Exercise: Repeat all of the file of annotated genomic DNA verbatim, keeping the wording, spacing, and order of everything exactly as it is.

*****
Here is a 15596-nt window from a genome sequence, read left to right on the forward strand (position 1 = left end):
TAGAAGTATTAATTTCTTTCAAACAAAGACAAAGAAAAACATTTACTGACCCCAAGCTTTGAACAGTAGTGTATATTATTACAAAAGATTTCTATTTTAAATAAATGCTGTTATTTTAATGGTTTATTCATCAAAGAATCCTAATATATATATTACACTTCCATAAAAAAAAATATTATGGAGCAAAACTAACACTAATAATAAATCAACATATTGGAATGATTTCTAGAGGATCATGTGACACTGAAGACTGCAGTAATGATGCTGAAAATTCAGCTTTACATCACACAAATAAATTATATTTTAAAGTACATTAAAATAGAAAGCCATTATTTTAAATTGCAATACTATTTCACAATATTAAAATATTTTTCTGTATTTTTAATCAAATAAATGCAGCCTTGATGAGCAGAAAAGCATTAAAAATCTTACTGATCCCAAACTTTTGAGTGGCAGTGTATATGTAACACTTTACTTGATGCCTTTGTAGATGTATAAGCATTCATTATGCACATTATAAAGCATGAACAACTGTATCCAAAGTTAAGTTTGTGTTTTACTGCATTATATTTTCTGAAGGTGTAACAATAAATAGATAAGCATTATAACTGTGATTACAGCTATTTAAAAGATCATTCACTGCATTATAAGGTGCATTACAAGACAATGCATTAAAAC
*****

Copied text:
Here is a 15596-nt window from a genome sequence, read left to right on the forward strand (position 1 = left end):
TAGAAGTATTAATTTCTTTCAAACAAAGACAAAGAAAAACATTTACTGACCCCAAGCTTTGAACAGTAGTGTATATTATTACAAAAGATTTCTATTTTAAATAAATGCTGTTATTTTAATGGTTTATTCATCAAAGAATCCTAATATATATATTACACTTCCATAAAAAAAAATATTATGGAGCAAAACTAACACTAATAATAAATCAACATATTGGAATGATTTCTAGAGGATCATGTGACACTGAAGACTGCAGTAATGATGCTGAAAATTCAGCTTTACATCACACAAATAAATTATATTTTAAAGTACATTAAAATAGAAAGCCATTATTTTAAATTGCAATACTATTTCACAATATTAAAATATTTTTCTGTATTTTTAATCAAATAAATGCAGCCTTGATGAGCAGAAAAGCATTAAAAATCTTACTGATCCCAAACTTTTGAGTGGCAGTGTATATGTAACACTTTACTTGATGCCTTTGTAGATGTATAAGCATTCATTATGCACATTATAAAGCATGAACAACTGTATCCAAAGTTAAGTTTGTGTTTTACTGCATTATATTTTCTGAAGGTGTAACAATAAATAGATAAGCATTATAACTGTGATTACAGCTATTTAAAAGATCATTCACTGCATTATAAGGTGCATTACAAGACAATGCATTAAAAC